spells out your wishes regarding the use of life-sustaining procedures.
Without these documents a court may have to intervene in your personal affairs if you become incapacitated. Check with an estate-planning attorney for information or check if your state Department of Health has ready-to-use forms.
4. Write or update your will
If you die without a valid will your assets will be distributed according to state law, not necessarily according to your wishes.
Some of your property may directly pass to your beneficiaries in other ways, such as through a trust, insurance policy, joint ownership, or a retirement plan. However, any property you don't leave through these methods is governed by the state intestacy laws.
In fact, if you're married and have children it's not safe to assume everything will go to your spouse. That's because in many states your assets are divided among your spouse and your children, even if your children are minors, with restrictions on how the children's share can be spent.
Even worse: A court could end up choosing a guardian for your children. And if you die with an outdated will--say your family situation has changed or you have new family members--your intended heirs may be left out in the cold.
Furthermore, the intestacy laws in most states make no provisions for those who aren't related to you by blood, marriage, or adoption. Consequently, you'll lose out on the chance to leave anything to anyone unrelated to you under the state definition, including stepchildren, unmarried partners, and friends. Likewise, you'll miss out on the opportunity to leave a bequest to charitable organizations.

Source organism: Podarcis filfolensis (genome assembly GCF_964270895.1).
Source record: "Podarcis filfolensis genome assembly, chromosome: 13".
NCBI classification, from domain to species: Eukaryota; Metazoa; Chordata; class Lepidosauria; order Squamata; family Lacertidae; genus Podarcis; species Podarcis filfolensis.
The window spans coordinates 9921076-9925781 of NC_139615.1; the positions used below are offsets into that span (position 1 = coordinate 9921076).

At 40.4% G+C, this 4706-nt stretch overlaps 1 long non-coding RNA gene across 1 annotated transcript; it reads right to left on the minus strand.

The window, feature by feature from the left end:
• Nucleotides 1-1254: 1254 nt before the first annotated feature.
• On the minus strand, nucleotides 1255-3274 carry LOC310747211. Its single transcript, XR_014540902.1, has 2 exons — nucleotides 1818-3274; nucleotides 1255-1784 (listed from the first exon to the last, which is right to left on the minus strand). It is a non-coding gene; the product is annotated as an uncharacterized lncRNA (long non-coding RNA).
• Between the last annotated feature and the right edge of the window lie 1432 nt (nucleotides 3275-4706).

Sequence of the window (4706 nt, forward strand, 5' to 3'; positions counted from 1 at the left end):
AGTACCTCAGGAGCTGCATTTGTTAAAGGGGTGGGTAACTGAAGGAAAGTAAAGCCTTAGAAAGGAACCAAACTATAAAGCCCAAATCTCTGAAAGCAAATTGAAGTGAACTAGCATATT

5. Check your designated beneficiaries and how your assets are held
Review your designated beneficiaries on your investments, retirement plans, annuities, and life insurance policies. The designations on these documents supersede your will instructions. So checking that your beneficiaries reflect your current wishes is essential.
Also review the title registrations on all your assets to ensure they meet your current needs and to ensure that your property will be passed to your beneficiaries in the most tax-efficient manner. Some of the ways you can own assets are as sole owners, joint tenants with rights of survivorship, and tenants in common.